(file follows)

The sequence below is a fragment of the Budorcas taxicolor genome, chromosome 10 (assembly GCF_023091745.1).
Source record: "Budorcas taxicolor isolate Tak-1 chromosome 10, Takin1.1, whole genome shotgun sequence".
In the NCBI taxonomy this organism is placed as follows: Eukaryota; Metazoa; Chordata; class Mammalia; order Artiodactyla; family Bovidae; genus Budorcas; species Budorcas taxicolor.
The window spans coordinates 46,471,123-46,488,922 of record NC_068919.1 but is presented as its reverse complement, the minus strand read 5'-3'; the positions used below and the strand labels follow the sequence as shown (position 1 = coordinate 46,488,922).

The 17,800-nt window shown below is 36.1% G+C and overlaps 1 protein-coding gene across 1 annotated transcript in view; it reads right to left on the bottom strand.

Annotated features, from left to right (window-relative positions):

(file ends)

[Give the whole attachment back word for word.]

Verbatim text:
The sequence below is a fragment of the Budorcas taxicolor genome, chromosome 10 (assembly GCF_023091745.1).
Source record: "Budorcas taxicolor isolate Tak-1 chromosome 10, Takin1.1, whole genome shotgun sequence".
In the NCBI taxonomy this organism is placed as follows: Eukaryota; Metazoa; Chordata; class Mammalia; order Artiodactyla; family Bovidae; genus Budorcas; species Budorcas taxicolor.
The window spans coordinates 46,471,123-46,488,922 of record NC_068919.1 but is presented as its reverse complement, the minus strand read 5'-3'; the positions used below and the strand labels follow the sequence as shown (position 1 = coordinate 46,488,922).

The 17,800-nt window shown below is 36.1% G+C and overlaps 1 protein-coding gene across 1 annotated transcript in view; it reads right to left on the bottom strand.

Annotated features, from left to right (window-relative positions):